Viewers say no to 3-D
A story in last week’s Broadcast Engineering "3-D Technology Update" e-newsletter reviewed new research on the popularity of the technology with viewers. May I summarize? No thank you to 3-D.
Despite the launch or pending launch of new 3-D satellite and cable channels, viewers are pushing back on the adoption of 3-D television. New research from Deloitte reveals three key reasons for American consumers' hesitance to buy 3-D for their home theaters.
First, viewers absolutely hate having to wear 3-D glasses. In fact, this may prove to be the death knell for the technology. People are accustomed to being able to multitask while watching television. A viewer may be viewing a TV program while doing household chores, working on a computer, using a cell phone, even reading. The requirement for 3-D glasses prevents those things from being easy to do. In today’s society where everybody expects to be able to do more than one thing at the same time, the requirement to wear glasses represent a huge obstacle for 3-D proponents to overcome.
A second reason viewers are not adopting 3-D technology is the higher cost of the television sets. A check of my local newspaper ads show that 3-D TV sets cost about a 15 percent more than an equivalent-sized HDTV set. That may not seem like much, but if someone has recently purchased an HDTV set, the benefits versus cost ratio is low. The Deloitte survey showed that 60 percent of respondents said they wouldn’t pay more for 3-D capability. Twenty-one percent said they would pay a premium of around 10 percent. As my anecdotal check shows, that may be insufficient to buy a new 3-D TV set.
Another factor is the high penetration of newer HDTV sets. The consumer electronics industry has practically pounded people over the head to buy new HDTV sets. According to the CEA, more than 31.5 million flat-panel HDTV sets were sold last year alone. One result is that HDTV penetration in U.S. households is 63 percent; a Nielsen study puts the penetration at 54.2 percent. Getting these folks to replace that still-working set with another $2500 for the latest television gizmo will be challenging.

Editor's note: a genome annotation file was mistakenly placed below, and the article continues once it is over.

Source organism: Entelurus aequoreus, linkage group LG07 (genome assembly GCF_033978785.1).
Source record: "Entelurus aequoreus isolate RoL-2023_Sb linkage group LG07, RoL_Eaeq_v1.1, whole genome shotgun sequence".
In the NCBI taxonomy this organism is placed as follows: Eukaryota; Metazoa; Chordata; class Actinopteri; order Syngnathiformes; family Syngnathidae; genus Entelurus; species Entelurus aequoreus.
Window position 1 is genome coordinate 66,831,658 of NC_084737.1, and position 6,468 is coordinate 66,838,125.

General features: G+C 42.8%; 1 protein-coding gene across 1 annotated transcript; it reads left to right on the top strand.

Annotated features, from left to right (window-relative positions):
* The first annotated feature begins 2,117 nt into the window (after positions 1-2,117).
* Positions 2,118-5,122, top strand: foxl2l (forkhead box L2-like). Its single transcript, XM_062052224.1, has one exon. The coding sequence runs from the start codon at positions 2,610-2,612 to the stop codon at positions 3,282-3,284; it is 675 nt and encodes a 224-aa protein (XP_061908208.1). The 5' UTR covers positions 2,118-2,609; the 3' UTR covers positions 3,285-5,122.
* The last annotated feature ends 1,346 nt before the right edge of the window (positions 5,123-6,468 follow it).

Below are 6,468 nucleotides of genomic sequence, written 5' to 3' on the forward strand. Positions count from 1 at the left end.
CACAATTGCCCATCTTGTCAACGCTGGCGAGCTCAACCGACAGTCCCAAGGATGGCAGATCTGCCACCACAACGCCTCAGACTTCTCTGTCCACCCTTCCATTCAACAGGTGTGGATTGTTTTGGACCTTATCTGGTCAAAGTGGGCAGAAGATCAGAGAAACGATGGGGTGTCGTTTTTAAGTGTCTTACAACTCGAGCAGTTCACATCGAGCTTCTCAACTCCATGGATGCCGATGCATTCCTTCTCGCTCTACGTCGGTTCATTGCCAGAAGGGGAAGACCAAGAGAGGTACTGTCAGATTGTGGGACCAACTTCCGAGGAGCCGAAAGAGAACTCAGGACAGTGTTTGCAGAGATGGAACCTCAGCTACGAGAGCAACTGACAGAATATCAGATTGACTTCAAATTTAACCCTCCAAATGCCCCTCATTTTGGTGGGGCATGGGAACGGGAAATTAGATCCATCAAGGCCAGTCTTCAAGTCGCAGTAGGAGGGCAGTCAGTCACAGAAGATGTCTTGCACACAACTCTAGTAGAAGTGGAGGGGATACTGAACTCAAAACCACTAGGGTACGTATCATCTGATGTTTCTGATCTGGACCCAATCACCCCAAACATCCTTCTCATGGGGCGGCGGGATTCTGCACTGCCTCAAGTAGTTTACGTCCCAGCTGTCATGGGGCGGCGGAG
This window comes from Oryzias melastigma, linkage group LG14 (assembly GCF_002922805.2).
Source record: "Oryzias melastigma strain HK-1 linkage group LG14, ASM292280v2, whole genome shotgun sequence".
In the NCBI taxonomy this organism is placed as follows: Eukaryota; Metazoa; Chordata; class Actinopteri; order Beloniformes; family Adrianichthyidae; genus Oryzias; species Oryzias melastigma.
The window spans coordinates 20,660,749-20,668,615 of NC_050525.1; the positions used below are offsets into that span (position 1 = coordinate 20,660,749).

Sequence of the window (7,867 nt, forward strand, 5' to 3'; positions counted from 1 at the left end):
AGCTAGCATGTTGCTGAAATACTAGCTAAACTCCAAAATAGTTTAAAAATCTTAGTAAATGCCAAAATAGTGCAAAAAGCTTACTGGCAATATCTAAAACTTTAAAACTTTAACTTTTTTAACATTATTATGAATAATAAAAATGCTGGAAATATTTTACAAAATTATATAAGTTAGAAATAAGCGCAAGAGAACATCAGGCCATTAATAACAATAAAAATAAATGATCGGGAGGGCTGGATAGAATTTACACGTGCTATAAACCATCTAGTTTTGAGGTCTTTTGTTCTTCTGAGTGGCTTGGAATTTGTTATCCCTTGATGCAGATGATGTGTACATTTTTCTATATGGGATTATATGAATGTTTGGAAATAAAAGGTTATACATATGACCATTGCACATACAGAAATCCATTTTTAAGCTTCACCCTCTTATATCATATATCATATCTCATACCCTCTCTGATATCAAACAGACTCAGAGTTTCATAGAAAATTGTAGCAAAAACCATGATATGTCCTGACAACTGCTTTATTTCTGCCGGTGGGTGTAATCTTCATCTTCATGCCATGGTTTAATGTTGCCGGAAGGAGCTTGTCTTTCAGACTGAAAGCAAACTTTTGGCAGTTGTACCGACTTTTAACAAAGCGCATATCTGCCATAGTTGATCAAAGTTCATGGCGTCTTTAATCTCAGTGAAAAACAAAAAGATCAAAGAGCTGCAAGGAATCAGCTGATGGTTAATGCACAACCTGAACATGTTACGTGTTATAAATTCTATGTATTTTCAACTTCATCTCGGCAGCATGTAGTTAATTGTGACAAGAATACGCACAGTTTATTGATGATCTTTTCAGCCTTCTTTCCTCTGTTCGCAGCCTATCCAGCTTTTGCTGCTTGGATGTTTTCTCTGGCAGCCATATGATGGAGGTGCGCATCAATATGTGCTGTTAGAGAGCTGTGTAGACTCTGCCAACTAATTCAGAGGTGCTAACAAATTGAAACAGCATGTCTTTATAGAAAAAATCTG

The real knockout for in-the-home 3-D concerns content. In the Deloitte survey, one-quarter of participants claiming to have seen 3-D content remain unimpressed. Only 9 percent of the sample had seen 3-D TV firsthand in the last six months. Seven percent of the respondents said they had purchased 3-D content for the home. Given that there are only about one-half-dozen 3-D titles, readily available, and half of those come with the purchase of a 3-D TV set, that’s not saying much.
A survey of UK viewers showed an even more negative attitude about buying a 3-D television set. The report, which polled 4199 Britons and was conducted by YouGov for Deloitte, found that only 89 respondents were likely to spend money on a 3-D-enabled TV set over the coming year. I’ll save you the math. That represents only 2 percent of viewers who claim they’d buy a 3-D TV.
Another important factor from the U.S. Deloitte survey was the age of those most enthusiastic about 3-D TV. Forty percent of those from age 14 to 27 said they would buy a 3-D TV set that required glasses, while 55 percent said they would buy one that did not require glasses. You may recall there are no large-format, nonglasses 3-D television sets yet for sale.
Unfortunately for set makers, this age group represents a demographic unlikely to have full-time jobs, so purchasing a new 3-D TV set may not really be a possibility. Unless mom and dad buy it for them, these folks will have to be content with a visit the local cinema for their next 3-D fix.
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